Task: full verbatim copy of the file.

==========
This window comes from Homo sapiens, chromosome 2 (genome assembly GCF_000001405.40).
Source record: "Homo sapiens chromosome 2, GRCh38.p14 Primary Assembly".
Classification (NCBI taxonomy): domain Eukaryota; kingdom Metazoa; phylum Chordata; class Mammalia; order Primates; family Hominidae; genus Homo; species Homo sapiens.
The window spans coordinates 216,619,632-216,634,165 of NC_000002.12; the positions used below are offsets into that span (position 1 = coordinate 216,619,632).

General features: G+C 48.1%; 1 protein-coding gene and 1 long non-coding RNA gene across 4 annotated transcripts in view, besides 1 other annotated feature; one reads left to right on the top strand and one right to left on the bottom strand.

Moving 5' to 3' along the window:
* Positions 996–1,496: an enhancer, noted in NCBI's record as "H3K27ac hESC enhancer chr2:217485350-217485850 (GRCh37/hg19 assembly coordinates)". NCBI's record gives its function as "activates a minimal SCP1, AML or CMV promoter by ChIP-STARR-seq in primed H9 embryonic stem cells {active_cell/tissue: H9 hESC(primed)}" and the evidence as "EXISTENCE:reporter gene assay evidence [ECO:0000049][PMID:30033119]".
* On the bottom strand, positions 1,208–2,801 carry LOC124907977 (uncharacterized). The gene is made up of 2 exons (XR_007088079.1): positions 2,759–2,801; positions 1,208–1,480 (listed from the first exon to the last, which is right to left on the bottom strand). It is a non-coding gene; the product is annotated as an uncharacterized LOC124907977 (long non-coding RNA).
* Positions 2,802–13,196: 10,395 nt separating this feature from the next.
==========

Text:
This window comes from Homo sapiens, chromosome 2 (genome assembly GCF_000001405.40).
Source record: "Homo sapiens chromosome 2, GRCh38.p14 Primary Assembly".
Classification (NCBI taxonomy): domain Eukaryota; kingdom Metazoa; phylum Chordata; class Mammalia; order Primates; family Hominidae; genus Homo; species Homo sapiens.
The window spans coordinates 216,619,632-216,634,165 of NC_000002.12; the positions used below are offsets into that span (position 1 = coordinate 216,619,632).

General features: G+C 48.1%; 1 protein-coding gene and 1 long non-coding RNA gene across 4 annotated transcripts in view, besides 1 other annotated feature; one reads left to right on the top strand and one right to left on the bottom strand.

Moving 5' to 3' along the window:
* Positions 996–1,496: an enhancer, noted in NCBI's record as "H3K27ac hESC enhancer chr2:217485350-217485850 (GRCh37/hg19 assembly coordinates)". NCBI's record gives its function as "activates a minimal SCP1, AML or CMV promoter by ChIP-STARR-seq in primed H9 embryonic stem cells {active_cell/tissue: H9 hESC(primed)}" and the evidence as "EXISTENCE:reporter gene assay evidence [ECO:0000049][PMID:30033119]".
* On the bottom strand, positions 1,208–2,801 carry LOC124907977 (uncharacterized). The gene is made up of 2 exons (XR_007088079.1): positions 2,759–2,801; positions 1,208–1,480 (listed from the first exon to the last, which is right to left on the bottom strand). It is a non-coding gene; the product is annotated as an uncharacterized LOC124907977 (long non-coding RNA).
* Positions 2,802–13,196: 10,395 nt separating this feature from the next.